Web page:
What does Atticus mean when he says, "You never really understand a person until you consider things from his point of view—until you climb into his skin and walk around in it" in To Kill a Mockingbird?

In To Kill a Mockingbird, when Atticus says, "You never really understand a person until you consider things from his point of view—until you climb into his skin and walk around in it," he means that Scout can develop empathy, respect, and understanding for others by considering situations from their perspectives.

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This is one of the most famous and most quoted lines in To Kill a Mockingbird, by Harper Lee. Atticus speaks these famous words to Scout after her first day of school. Scout has a terrible first day—she starts off "on the wrong foot in every way" with...

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This is one of the most famous and most quoted lines in To Kill a Mockingbird, by Harper Lee. Atticus speaks these famous words to Scout after her first day of school. Scout has a terrible first day—she starts off "on the wrong foot in every way" with her teacher and ends up being publicly punished in front of her entire class. Scout finds this incredibly unjust, as she feels she did nothing wrong.

Scout clearly wants her father to join her in condemning Miss Caroline, who Scout feels treated her terribly for no reason at all. Instead, Atticus tells Scout to consider things from Miss Caroline's perspective.

This quote introduces the values Atticus espouses throughout the rest of the novel. Atticus is a firm believer in the Golden Rule. Whether it be toward Boo Radley, or Tom Robinson, or even Mayella Ewell, Atticus teaches his children to treat others the way they wish to be treated. Atticus urges Scout and Jem to try to view the world from others' points of view, just as he tells Scout to "walk around" in Miss Caroline's "skin" after her tough first day of school. This philosophy of empathy and grace is one of Atticus Finch's most celebrated traits.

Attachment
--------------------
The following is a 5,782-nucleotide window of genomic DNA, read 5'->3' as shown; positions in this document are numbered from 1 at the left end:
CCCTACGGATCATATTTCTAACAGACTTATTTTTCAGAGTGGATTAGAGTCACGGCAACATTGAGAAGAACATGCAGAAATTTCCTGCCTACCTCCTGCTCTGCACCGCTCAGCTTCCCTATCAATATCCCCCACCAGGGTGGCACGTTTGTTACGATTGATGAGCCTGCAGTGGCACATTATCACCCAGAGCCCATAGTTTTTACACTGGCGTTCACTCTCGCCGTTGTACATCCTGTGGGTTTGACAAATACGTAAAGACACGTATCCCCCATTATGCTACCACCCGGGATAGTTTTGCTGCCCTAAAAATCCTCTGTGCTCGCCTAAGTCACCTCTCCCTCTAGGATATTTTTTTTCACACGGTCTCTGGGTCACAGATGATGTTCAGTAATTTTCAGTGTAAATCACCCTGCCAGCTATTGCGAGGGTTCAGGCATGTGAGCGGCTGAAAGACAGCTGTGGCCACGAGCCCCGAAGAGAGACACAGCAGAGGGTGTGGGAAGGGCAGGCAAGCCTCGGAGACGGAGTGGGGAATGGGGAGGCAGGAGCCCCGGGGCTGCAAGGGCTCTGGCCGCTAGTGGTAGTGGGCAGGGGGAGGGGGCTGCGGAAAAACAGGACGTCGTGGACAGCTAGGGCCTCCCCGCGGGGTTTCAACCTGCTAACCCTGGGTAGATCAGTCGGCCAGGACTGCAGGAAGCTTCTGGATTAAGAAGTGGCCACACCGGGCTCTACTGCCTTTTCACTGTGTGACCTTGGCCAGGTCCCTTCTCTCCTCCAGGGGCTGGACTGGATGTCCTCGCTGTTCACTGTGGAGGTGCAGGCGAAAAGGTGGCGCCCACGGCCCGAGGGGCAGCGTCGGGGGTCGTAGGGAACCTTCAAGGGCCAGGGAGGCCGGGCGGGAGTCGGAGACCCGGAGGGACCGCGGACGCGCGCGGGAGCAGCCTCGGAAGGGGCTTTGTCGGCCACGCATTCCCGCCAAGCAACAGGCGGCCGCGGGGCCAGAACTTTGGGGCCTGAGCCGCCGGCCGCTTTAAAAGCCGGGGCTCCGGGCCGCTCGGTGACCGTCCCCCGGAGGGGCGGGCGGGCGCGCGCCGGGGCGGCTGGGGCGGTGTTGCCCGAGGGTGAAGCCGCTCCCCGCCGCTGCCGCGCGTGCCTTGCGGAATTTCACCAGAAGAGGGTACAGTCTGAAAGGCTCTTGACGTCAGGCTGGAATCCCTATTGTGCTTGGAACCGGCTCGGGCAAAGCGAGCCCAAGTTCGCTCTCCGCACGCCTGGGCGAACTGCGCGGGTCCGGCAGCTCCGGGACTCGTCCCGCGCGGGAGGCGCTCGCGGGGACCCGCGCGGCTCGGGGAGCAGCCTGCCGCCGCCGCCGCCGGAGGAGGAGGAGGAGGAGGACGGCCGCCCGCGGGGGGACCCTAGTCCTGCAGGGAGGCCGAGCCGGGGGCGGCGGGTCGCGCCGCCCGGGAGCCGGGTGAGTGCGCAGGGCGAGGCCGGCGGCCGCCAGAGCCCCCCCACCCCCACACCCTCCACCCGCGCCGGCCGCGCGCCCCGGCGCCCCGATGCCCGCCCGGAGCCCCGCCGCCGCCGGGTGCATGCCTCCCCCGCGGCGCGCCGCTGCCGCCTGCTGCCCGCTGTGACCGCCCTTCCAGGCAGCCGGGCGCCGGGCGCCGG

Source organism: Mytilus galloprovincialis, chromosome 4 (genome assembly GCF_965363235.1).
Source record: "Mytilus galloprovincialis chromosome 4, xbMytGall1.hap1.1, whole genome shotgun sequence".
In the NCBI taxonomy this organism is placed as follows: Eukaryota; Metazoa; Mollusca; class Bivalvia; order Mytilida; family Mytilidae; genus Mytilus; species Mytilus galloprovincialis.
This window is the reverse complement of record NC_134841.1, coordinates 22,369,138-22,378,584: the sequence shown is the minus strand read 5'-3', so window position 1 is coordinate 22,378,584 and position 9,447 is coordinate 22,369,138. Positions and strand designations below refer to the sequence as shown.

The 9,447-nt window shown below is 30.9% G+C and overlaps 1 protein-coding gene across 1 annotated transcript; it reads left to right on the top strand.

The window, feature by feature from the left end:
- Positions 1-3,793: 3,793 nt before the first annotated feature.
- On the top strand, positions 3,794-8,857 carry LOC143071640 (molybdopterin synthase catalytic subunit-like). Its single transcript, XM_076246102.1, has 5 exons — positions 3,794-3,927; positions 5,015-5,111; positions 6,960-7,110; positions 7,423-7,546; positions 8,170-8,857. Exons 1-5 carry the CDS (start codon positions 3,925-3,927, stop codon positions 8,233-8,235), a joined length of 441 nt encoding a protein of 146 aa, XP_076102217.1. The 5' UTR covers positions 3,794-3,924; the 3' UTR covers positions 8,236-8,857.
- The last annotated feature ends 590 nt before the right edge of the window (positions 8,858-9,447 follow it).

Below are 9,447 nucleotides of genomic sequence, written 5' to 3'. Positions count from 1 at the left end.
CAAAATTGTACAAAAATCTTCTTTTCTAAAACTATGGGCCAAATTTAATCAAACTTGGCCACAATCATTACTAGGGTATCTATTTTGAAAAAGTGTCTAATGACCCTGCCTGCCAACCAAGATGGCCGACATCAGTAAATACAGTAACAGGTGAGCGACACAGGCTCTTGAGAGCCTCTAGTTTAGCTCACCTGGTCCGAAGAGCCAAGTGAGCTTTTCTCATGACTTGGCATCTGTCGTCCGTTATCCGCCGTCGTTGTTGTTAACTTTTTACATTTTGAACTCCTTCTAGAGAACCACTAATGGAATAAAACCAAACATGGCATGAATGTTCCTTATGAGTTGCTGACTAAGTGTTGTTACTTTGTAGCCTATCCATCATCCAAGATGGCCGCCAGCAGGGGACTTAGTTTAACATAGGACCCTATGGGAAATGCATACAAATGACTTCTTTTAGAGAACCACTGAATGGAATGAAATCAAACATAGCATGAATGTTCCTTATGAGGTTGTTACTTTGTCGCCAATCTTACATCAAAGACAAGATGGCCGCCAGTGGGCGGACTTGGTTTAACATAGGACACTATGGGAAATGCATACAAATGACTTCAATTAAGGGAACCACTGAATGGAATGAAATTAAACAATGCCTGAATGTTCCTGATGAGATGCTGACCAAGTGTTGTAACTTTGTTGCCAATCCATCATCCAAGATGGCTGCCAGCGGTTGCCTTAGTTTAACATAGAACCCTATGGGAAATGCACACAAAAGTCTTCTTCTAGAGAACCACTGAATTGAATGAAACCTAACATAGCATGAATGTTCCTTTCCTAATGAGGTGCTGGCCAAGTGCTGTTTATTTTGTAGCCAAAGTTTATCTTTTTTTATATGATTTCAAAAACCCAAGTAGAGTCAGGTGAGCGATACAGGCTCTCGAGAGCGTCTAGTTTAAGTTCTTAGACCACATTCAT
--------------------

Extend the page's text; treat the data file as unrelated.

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Scout feels as if she has committed a crime on the first day of school because Miss Caroline discovers that she can read and write. After informing Scout that Atticus should stop teaching her, Miss Caroline says that she will "try to undo the damage." In addition, Scout attempts to intervene on behalf of Walter Cunningham when Miss Caroline offers him lunch money. Scout offers an explanation of why Walter will not accept the money when she says, "Miss Caroline, he’s a Cunningham." Scout only succeeds in frustrating Miss Caroline and is punished as a result.

Later at home, Scout voices her frustrations to Atticus. It is in response to her that Atticus says, "You never really understand a person until you consider things from his point of view—until you climb into his skin and walk around in it." Atticus is helping Scout to see things from another person's perspective. In this case, he hopes Scout is able to understand that Miss Caroline is new to Maycomb County and in time, she'll get to understand its inhabitants more effectively.